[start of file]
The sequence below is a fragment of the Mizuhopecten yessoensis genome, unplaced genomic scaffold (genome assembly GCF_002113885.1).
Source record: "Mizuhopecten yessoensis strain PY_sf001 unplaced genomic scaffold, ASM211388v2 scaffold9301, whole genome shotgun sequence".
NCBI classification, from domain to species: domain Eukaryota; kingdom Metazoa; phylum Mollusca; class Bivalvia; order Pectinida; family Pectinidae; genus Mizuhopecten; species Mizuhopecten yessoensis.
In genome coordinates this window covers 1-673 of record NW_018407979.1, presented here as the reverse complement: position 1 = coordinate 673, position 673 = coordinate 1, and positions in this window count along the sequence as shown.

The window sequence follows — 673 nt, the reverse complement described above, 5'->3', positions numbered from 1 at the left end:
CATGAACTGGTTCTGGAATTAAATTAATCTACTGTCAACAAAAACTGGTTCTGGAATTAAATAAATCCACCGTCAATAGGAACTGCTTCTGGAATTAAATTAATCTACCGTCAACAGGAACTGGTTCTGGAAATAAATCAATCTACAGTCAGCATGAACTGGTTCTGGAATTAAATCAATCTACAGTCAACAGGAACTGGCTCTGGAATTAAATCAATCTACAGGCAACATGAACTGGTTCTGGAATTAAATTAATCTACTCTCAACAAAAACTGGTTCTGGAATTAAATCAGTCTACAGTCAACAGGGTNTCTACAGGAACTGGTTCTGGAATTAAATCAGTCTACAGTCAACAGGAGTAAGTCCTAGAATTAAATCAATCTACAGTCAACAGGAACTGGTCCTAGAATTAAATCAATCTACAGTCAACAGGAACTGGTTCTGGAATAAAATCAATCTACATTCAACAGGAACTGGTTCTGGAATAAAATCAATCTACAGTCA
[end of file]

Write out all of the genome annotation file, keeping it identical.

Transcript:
The sequence below is a fragment of the Mizuhopecten yessoensis genome, unplaced genomic scaffold (genome assembly GCF_002113885.1).
Source record: "Mizuhopecten yessoensis strain PY_sf001 unplaced genomic scaffold, ASM211388v2 scaffold9301, whole genome shotgun sequence".
NCBI classification, from domain to species: domain Eukaryota; kingdom Metazoa; phylum Mollusca; class Bivalvia; order Pectinida; family Pectinidae; genus Mizuhopecten; species Mizuhopecten yessoensis.
In genome coordinates this window covers 1-673 of record NW_018407979.1, presented here as the reverse complement: position 1 = coordinate 673, position 673 = coordinate 1, and positions in this window count along the sequence as shown.

The window sequence follows — 673 nt, the reverse complement described above, 5'->3', positions numbered from 1 at the left end:
CATGAACTGGTTCTGGAATTAAATTAATCTACTGTCAACAAAAACTGGTTCTGGAATTAAATAAATCCACCGTCAATAGGAACTGCTTCTGGAATTAAATTAATCTACCGTCAACAGGAACTGGTTCTGGAAATAAATCAATCTACAGTCAGCATGAACTGGTTCTGGAATTAAATCAATCTACAGTCAACAGGAACTGGCTCTGGAATTAAATCAATCTACAGGCAACATGAACTGGTTCTGGAATTAAATTAATCTACTCTCAACAAAAACTGGTTCTGGAATTAAATCAGTCTACAGTCAACAGGGTNTCTACAGGAACTGGTTCTGGAATTAAATCAGTCTACAGTCAACAGGAGTAAGTCCTAGAATTAAATCAATCTACAGTCAACAGGAACTGGTCCTAGAATTAAATCAATCTACAGTCAACAGGAACTGGTTCTGGAATAAAATCAATCTACATTCAACAGGAACTGGTTCTGGAATAAAATCAATCTACAGTCA